areas the rural consumption of industrial goods is nearly three times more
than the urban consumption there is direct relationship of industrial products &
the popln that is staying in the village. If the agril productivity is less there will
be less income of the people & this will adversely affect the marketing of
industrial products so as to boost the process of industrial development the
income of the rural sector should be increased causing in turn an increased
demand for industrial products.

7) Importance in International trade:


Agriculture Plays an important role in our international trade. The main
agril. Commodities which are exported are tea, oil cakes, fruits & vegetables,

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spices, tobacco, cotton, coffee, cocoa, sugar etc. At present agril. Export now
amount to Rs. 10,000 crore per annum. The share of agril. In total exports is
around 18.5%.
1.3) Opportunities in Agri. Business:
Since agri. business includes agril. In traditional sense an attempt is
made here to point out the opportunities in the agril.
1) Yield per hectare of principal crops in India.
2) Water Resources
3) Fallow Lands
4) Forest Resources of India
5) Live Stock & Poultry
6) Fisheries
7) Animal husbandry
8) Horticulture

1) Yield per hectare of principal crops in India.


There is no doubt not that during the planning era (i.e. from 1951 –
2002) yield of principal crops per hectare has been rising in India.
India is the second largest producer of produces of rice in the
world with a 20% share in world Production Basmati rice is popular in
the world for it’s distinct aroma & taste wheat, maize & millets like
jowar, bajra & ragi. are also among India’s principal crops primary
milling of rice, wheat & pulses is the most important activity in the food
grains sector & there are over 91,000 rice hullers & 2,60,000 small flour
mills engaged in this activity. There are about 43,000 modernized rice
mills. The quantity was 34 lakh tons in the years 1999-2000 with
respect to ground 820 large flourmills in the country convent about 10.5
million ton’s of wheat into wheat products.

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Chart showing total area under food grain cultivation, prodn & productivity per
hectare.
No. Year Hectares Million Tons Kg/ ha
1 1950-51 97.3 50.8 522
2 1960-61 115.6 82.0 710
3 1970-71 124.3 108.4 872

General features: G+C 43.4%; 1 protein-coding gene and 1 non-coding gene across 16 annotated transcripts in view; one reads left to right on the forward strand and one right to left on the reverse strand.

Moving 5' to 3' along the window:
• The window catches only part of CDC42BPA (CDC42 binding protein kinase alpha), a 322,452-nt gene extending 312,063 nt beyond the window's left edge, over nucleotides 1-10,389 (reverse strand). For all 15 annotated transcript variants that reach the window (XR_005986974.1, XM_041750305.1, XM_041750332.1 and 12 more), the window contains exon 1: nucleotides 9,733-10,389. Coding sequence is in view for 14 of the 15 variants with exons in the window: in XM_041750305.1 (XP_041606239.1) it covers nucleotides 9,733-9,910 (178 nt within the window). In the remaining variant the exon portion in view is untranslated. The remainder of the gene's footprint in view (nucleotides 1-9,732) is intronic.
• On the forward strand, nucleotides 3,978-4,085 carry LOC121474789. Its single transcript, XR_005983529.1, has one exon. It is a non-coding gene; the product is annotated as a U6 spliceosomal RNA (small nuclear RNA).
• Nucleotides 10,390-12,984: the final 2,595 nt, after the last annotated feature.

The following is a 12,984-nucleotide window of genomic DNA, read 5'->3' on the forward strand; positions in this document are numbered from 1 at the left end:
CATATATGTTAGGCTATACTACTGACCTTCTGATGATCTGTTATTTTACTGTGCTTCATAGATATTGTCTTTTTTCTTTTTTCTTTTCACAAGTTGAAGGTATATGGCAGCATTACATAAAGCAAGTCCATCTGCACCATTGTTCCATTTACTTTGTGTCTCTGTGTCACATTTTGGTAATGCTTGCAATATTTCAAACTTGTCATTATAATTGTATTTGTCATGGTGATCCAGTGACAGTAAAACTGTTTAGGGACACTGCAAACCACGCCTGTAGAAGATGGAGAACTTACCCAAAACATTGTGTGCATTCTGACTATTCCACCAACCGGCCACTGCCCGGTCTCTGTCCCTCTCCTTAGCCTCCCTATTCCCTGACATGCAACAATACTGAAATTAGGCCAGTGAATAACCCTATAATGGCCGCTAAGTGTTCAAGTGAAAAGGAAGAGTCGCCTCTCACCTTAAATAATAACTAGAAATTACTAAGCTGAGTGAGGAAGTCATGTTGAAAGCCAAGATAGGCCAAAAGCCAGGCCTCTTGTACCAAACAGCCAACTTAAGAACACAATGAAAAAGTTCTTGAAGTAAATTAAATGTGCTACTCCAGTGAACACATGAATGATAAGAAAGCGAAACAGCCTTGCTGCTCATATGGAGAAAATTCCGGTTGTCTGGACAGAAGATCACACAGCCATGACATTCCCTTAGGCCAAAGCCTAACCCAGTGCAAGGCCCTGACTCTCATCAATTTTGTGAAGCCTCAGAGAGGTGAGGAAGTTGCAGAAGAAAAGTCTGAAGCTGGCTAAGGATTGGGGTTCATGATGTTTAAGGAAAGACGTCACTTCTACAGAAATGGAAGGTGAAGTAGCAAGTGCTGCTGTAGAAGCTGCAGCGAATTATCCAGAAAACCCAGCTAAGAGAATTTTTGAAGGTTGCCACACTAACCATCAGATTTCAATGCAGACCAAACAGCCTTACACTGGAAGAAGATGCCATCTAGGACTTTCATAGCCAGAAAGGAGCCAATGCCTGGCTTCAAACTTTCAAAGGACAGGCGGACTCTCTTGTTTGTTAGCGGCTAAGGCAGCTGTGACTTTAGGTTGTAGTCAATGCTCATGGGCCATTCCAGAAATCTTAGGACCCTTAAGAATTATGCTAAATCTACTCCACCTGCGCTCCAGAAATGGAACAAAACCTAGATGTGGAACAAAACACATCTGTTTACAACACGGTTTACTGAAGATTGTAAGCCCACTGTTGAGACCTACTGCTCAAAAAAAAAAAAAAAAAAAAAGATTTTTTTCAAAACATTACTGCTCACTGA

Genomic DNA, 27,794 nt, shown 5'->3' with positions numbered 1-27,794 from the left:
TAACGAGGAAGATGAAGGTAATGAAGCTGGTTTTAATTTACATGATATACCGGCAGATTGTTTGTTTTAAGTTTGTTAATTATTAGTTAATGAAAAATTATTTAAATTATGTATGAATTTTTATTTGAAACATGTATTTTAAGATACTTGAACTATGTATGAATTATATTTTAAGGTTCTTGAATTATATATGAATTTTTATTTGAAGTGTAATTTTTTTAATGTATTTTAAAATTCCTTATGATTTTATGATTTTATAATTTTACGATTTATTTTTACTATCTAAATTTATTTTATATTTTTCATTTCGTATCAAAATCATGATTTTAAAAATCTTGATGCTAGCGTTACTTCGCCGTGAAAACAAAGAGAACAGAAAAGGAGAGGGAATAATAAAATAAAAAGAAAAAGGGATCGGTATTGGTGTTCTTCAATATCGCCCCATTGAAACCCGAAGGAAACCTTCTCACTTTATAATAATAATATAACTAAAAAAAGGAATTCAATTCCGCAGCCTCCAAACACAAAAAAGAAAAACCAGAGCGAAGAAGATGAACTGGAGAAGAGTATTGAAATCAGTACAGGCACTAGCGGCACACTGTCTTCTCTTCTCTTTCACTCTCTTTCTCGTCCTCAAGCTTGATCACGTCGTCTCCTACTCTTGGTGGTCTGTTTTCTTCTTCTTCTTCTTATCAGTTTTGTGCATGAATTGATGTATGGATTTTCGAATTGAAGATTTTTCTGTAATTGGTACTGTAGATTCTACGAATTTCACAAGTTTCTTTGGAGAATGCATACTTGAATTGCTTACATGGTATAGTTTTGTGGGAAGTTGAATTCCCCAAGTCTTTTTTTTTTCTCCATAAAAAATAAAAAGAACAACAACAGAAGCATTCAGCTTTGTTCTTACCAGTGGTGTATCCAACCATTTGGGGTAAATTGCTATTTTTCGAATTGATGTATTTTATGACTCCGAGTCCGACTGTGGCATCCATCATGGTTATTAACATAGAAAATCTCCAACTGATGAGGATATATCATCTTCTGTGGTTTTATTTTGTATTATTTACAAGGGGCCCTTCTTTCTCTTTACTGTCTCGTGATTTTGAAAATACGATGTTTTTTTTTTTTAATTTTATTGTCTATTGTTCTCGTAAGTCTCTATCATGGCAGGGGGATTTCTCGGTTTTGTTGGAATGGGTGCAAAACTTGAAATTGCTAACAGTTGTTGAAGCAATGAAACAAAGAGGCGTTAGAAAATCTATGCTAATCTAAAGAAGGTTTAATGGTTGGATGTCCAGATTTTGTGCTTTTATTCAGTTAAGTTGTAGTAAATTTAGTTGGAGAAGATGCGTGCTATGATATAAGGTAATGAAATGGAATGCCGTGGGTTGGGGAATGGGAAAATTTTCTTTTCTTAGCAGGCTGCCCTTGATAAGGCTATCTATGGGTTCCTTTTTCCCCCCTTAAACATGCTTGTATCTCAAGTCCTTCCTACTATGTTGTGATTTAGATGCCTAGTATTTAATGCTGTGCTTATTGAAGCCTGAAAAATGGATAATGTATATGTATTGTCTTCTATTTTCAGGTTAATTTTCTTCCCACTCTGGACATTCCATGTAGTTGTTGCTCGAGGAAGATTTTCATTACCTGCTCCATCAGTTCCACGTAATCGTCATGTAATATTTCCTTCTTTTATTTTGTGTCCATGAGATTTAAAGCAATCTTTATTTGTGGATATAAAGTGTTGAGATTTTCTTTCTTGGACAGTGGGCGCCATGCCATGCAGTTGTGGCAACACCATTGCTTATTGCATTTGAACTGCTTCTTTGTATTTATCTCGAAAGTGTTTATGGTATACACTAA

4 1980-81 126.7 129.6 1023
5 1990-91 127.8 174.4 1380
6 1997-98 123.8 192.3 1552
7 1998-99 129.6 203.5 1571
8 1999-2000 130.1 208.9 1697

Productivity per hectare has increased from 522 kg/hec. In 1950-51 to


1697 kg/hec in 1999-2000. But still that is not enough. To satisfy the
increasing needs of food grains of increasing population efforts should be
taken to increase the production per hectare by use of modern day
techniques.

2) Water Resources:
India has some of the largest rivers in the world (Length in km)
i) Brahmaputra - 2,900 km.
ii) The Ganga - 2,510 km.
iii) Godavari - 1,450 km.
iv) Yamuna - 1,376km.
v) Narmada - 1,240km.
vi) Krishna - 1,200 km.
vii) Mahanadi - 890 km.
viii) Kaveri - 760 km.

The rivers those originate in Himalaya’s (i.e Brahmaputra, Ganga, yamuna)


are perennial (flowing all the year round). All the rivers get flooded during
monsoon seasons & destroying standing props from agril. Lands & flooding
villages with great damage to house & properties since independence almost
every year a thousand crores are being spent on rehabilitation of this affected

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area by such floods. No. attempt has been made to stop nearly 95% of water
from flooded rivers flowing into the area. It was sir Henny cotton who had
suggested as long ago as 1860 to link Ganga & Cauvery in the South. After
the Independence the project for joining the rivers of North India to South
India was developed but this project remained only on paper because of huge
project cost & disputes regarding sharing of water of rivers flowing through
two or three states water management. Is the biggest problem in India & at a